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Molecular Biology Reports

, Volume 38, Issue 8, pp 4947–4953 | Cite as

An efficient protocol for genetic transformation of watercress (Nasturtium officinale) using Agrobacterium rhizogenes

  • Nam Il Park
  • Jae Kwang Kim
  • Woo Tae Park
  • Jin Woong Cho
  • Yong Pyo Lim
  • Sang Un Park
Article

Abstract

Watercress (Nasturtium officinale) is a member of the Brassicaceae family and a rich source of glucosinolate, which has been shown to possess anticancer properties. To extract these compounds from N. officinale for study, a method was developed in which Agrobacterium rhizogenes was used to transfer DNA segments into plant genomes in order to produce hairy root cultures, which are a reliable source of plant compounds. The A. rhizogenes strain R1000 had the highest infection frequency and induces the most hairy roots per explant. Polymerase chain reaction and cytohistochemical staining methods were used to validate transgenic hairy roots from N. officinale. Glucosinolate from watercress hairy roots was separated and analyzed using high-performance liquid chromatography coupled to electrospray ionization mass spectrometry. Indolic glucosinolates, including glucobrassicin (0.01–0.02 μmol/g of DW) and 4-methoxyglucobrassicin (0.06–0.18 μmol/g of DW), as well as aromatic glucosinolate (gluconasturtiin) (0.06–0.21 μmol/g of DW), were identified virtually identical or more in transformed than wild type roots of N. officinale. Hairy root culture of watercress is a valuable approach for future efforts in the metabolic engineering of glucosinolate biofortification in plants, particularly, because indolic glucosinolates are the precursors of a potent cancer chemopreventive agent (indole-3-carbinol).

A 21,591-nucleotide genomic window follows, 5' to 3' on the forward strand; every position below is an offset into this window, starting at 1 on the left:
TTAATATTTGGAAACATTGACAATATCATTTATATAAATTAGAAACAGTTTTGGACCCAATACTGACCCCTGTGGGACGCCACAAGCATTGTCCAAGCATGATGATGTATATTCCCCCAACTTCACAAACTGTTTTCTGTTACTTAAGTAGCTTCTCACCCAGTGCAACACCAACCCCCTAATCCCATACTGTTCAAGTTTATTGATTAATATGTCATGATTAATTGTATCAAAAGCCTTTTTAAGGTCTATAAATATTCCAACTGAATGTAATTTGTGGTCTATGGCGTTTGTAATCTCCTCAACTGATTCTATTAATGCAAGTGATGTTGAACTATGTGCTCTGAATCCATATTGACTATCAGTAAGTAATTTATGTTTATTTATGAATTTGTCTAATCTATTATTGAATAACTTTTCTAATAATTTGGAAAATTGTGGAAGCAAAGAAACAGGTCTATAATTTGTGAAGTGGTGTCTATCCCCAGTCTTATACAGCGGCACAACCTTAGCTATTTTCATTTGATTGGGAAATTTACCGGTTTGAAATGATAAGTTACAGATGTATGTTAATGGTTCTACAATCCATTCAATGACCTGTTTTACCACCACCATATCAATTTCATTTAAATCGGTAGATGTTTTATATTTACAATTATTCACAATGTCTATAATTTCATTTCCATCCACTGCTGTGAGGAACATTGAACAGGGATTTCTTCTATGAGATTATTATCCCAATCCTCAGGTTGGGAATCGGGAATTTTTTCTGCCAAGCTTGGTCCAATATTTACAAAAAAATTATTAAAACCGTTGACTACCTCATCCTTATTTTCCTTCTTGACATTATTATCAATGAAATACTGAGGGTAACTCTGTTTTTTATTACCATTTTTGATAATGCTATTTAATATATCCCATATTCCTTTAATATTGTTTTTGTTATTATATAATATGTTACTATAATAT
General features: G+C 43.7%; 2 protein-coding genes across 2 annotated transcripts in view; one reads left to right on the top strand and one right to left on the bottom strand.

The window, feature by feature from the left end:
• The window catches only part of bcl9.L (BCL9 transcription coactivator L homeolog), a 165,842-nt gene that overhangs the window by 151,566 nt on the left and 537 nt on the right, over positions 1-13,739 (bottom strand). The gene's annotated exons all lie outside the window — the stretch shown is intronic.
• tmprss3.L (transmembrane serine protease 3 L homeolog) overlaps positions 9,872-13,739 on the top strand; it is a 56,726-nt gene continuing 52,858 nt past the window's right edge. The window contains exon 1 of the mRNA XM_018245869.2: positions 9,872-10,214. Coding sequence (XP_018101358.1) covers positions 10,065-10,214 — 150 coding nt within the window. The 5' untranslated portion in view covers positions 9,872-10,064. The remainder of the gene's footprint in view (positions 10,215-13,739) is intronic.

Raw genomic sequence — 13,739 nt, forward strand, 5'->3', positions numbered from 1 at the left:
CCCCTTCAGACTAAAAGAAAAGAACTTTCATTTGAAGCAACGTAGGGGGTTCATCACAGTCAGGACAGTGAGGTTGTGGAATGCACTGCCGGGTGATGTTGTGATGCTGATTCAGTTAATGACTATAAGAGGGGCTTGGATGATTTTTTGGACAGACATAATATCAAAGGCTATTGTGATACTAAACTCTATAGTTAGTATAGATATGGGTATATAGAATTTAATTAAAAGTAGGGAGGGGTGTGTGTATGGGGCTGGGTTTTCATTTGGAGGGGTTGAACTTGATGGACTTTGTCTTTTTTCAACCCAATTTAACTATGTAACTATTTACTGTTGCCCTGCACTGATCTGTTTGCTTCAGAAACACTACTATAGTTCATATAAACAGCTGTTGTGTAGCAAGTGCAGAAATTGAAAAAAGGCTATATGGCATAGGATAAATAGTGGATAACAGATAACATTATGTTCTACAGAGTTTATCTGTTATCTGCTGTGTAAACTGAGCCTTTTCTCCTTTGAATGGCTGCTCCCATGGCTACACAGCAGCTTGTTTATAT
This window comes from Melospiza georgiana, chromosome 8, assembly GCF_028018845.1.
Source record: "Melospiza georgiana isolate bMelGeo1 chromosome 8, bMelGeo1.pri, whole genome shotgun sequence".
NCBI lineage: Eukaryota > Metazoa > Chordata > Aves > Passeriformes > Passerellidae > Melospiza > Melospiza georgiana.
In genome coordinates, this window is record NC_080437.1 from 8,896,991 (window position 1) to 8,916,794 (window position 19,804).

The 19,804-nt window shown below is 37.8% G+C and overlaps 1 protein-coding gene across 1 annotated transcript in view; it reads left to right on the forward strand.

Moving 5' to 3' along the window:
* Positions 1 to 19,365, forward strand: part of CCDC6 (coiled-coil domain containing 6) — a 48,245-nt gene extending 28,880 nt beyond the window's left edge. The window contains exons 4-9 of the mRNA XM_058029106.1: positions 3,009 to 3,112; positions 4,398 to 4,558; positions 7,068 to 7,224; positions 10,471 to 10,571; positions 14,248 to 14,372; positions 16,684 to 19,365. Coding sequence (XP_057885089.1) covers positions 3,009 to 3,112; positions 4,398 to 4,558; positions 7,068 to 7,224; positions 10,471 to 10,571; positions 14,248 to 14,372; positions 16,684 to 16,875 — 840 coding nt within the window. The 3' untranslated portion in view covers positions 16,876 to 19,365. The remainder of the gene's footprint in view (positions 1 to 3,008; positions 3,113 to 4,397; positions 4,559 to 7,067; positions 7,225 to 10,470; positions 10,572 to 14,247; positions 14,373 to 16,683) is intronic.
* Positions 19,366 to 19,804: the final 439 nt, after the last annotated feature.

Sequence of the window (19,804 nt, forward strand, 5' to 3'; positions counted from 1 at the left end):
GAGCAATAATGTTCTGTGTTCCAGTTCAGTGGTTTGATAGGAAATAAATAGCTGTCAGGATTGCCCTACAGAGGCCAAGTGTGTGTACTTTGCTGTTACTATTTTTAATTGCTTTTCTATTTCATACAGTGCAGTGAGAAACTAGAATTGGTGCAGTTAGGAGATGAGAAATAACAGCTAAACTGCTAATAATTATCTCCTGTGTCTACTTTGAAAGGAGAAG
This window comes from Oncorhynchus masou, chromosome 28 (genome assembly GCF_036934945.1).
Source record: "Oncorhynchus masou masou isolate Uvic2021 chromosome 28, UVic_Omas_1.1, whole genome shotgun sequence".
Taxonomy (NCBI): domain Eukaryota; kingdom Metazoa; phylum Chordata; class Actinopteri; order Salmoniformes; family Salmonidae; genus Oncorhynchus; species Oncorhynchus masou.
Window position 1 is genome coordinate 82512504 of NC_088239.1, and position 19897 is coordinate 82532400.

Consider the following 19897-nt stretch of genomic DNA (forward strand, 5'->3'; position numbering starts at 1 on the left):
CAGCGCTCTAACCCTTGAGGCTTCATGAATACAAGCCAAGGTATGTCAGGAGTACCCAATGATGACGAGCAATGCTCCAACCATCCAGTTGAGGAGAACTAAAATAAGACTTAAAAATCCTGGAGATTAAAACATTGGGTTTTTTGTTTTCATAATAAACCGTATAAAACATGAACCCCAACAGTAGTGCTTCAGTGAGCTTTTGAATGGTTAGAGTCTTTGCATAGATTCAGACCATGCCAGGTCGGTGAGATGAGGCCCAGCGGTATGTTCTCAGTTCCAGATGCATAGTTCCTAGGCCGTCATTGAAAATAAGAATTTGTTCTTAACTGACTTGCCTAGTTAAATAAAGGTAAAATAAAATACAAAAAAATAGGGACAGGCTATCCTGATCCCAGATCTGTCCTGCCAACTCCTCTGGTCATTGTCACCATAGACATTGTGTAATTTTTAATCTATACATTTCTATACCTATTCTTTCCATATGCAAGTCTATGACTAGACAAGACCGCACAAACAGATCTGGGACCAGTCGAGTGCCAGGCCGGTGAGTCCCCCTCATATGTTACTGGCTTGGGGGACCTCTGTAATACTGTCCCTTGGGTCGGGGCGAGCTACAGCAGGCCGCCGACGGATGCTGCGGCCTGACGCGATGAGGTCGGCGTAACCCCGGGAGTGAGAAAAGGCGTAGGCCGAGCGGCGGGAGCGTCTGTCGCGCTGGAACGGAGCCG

Keywords

Watercress Nasturtium officinale Indolic glucosinolates Agrobacterium rhizogenes Hairy root culture 

Notes

Acknowledgments

This work was supported by grants for the Technology Development Program for Agriculture and Forestry (Grant no. 607002-05), Ministry of Agriculture, Forestry and Fisheries, Republic of Korea.

Supplementary material

11033_2010_638_MOESM1_ESM.doc (42 kb)
The online version of this article contains supplementary material, which is available to authorized users. (DOC 41 kb)

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Copyright information

© Springer Science+Business Media B.V. 2010

Authors and Affiliations

  1. 1.Department of Crop Science, College of Agriculture and Life SciencesChungnam National UniversityDaejeonKorea
  2. 2.National Academy of Agricultural Science, Rural Development AdministrationSuwonKorea
  3. 3.Department of Horticultural Science, College of Agriculture and Life SciencesChungnam National UniversityDaejeonKorea

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